Saturday, May 17, 2008

NYT Archive 1989: Sino-Soviet Summit

On May 16, 1989, New York Times reported the long-awaited Sino-Soviet summit in a matter-of-fact manner:
Deng Xiaoping and Mikhail S. Gorbachev shook hands today to signal the formal end of three decades of hostility between China and the Soviet Union.
The two leaders then met for two and a half hours. Afterward, Mr. Deng was the host at a banquet for the Soviet President.

Just as any other media at the time, both domestic and foreign, it did not occur to NYT that it might need to explain why Deng Xiaoping, whose only official title was the Chairman of the Military Committee, was considered the supreme leader of China and warranted the summit statue.

If one would follow a strict protocol, there should be two separate summits for Mr. Gorbachev: one with Zhao Ziyang, who as the General Secretary was the top leader of the Chinese Communist Party; and another with Yang Shangkun, who held the symbolic title of the President of the country.

While nobody questioned the summit at the time, when Zhao Ziyang unexpectedly made it public, during his meeting with Gorbachev later, that Deng Xiaoping was indeed the supreme leader of China, it actually created a huge event that marked a turning-point of the 1989 movement.

Zhao Ziyang's meeting with Gorbachev probably missed the deadline for NYT on this day, as it was not mentioned. Apparently shadowing Gorbachev's entourage all day, NYT detailed how much the guest's itinerary had to be changed due to the interruptions caused by students in the Tiananmen Square. Not only had the welcoming ceremony be moved to the airport, they had to scrap a planed wreath-laying at the Monument of People's Heroes and have Mr. Gorbachev enter the Great Hall of People through a back door.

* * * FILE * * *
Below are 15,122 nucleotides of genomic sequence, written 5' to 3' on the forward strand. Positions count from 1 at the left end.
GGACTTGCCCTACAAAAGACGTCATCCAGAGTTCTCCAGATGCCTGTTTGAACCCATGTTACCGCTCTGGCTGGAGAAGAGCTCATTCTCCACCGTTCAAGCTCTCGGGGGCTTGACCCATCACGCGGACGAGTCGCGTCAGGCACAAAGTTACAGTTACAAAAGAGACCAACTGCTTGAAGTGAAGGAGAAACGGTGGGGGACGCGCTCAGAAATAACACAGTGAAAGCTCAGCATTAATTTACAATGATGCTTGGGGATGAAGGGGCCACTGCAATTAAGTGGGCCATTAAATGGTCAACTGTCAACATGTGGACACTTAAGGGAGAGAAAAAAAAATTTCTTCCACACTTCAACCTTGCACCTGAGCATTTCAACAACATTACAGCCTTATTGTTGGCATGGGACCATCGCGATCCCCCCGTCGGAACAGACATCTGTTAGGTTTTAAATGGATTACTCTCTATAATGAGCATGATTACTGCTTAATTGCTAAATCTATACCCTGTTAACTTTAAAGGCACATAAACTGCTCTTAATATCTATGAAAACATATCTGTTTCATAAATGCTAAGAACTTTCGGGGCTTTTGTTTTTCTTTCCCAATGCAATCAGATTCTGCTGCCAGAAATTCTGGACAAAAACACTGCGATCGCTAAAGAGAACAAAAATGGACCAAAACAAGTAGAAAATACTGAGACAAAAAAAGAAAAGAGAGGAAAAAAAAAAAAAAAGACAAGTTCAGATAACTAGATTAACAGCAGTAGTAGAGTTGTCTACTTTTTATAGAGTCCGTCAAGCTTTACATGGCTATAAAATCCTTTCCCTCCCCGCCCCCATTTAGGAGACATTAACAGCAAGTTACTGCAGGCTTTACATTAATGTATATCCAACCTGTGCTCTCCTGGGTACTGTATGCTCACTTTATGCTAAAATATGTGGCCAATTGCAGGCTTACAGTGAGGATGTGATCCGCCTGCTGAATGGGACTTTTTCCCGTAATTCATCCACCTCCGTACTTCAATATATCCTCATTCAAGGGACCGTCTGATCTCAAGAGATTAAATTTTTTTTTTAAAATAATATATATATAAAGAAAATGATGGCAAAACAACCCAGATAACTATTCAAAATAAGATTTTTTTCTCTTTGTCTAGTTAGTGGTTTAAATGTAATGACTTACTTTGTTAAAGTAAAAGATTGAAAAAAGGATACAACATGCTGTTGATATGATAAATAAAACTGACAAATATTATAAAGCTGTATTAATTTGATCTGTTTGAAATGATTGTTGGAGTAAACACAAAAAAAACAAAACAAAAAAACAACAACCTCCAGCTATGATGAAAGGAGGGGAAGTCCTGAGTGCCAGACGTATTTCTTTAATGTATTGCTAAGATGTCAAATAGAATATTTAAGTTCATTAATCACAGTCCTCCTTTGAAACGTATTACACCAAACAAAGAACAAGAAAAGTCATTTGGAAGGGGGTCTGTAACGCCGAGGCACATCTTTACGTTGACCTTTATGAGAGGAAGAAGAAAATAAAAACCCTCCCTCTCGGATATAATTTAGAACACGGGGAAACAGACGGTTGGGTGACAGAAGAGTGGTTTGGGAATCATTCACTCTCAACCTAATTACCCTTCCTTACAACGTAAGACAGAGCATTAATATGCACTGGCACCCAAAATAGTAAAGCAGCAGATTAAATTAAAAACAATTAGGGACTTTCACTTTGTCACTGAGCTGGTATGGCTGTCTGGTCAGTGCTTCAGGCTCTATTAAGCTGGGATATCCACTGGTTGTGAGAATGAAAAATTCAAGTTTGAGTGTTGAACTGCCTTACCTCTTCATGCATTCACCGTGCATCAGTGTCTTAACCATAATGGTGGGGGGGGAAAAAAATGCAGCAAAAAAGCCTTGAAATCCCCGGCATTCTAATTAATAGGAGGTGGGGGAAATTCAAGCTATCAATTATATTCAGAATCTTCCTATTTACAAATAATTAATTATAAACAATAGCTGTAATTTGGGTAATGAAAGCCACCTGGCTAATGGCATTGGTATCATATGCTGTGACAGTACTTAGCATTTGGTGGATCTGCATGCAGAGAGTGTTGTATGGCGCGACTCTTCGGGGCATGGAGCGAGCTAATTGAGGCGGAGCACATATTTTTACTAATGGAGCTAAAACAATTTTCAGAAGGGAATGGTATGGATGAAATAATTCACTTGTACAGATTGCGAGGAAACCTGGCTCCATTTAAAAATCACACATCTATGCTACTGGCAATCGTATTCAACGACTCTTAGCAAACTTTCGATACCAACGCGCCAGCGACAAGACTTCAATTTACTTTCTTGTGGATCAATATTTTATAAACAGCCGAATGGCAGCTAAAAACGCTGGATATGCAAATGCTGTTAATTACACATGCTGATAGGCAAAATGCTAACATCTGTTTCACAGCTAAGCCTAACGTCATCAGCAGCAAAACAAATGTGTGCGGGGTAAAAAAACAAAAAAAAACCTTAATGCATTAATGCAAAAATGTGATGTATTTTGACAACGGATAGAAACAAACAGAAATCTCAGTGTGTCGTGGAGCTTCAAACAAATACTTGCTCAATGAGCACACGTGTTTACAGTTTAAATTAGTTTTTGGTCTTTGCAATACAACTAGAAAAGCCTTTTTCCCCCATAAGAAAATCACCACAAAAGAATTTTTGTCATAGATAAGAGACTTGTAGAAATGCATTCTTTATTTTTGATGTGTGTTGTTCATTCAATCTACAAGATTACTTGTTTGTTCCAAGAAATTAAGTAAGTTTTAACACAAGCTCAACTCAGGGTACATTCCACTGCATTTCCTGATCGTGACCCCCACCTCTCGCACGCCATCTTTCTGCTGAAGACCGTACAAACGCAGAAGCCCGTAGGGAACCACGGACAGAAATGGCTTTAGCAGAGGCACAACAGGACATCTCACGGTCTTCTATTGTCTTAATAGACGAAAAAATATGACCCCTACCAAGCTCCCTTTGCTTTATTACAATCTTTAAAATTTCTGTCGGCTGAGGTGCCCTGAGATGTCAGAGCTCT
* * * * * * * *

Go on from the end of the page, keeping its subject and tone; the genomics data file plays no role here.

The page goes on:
In a separate report, Sheryl WuDunn described how Beijing residents gathered at Tiananmen Square to stage their own welcoming for Mr. Gorbachev:
One after another today, groups of teachers, professors, museum workers, factory workers, writers, artists, scholars, entrepreneurs, low-level officials, middle-school students, and even journalists from the official People's Daily paraded into Tiananmen Square behind their own wide, colorful banners.
They sang the ''Internationale'' and chanted anti-Government slogans, while inside in the adjacent Great Hall of the People, President Yang Shangkun held a banquet this evening for the Soviet leader, Mikhail S. Gorbachev.
The ebullient crowd of about 150,000 protesters and spectators rallied to show support for a hunger strike on the opening day of the first Chinese-Soviet summit meeting in 30 years.
The crowd was significant not only for its size and the shadow it cast over the summit meeting, but also because it marked the first time that intellectuals and workers organized themselves to join the students in a demonstration. Previously, workers frequently took part in demonstrations, but not in any organized way.
Later in the story, a female leader by the name Wang Chao was mentioned. Although it can't be certain, but it is very likely the leader is actually Wang Chaohua (王超华), who by now was left in charge of the Beijing Students Autonomous Union:
A team of medical students dispersed salt tablets and glucose. But by late this evening more than 100 strikers who had fainted or lost consciousness had been taken to hospitals.
''Tomorrow, we will continue with our hunger strike as we did today, until we have a real dialogue with the Government,'' said Wang Chao, a once-fiery student leader who spoke in faltering whispers as she hunched under a jacket to escape the blazing sun.
Miss Wang continued to give orders on the students' next moves. Some of the movement's other leaders have not taken part in the hunger strike so that they can continue to act as negotiators with the Government.

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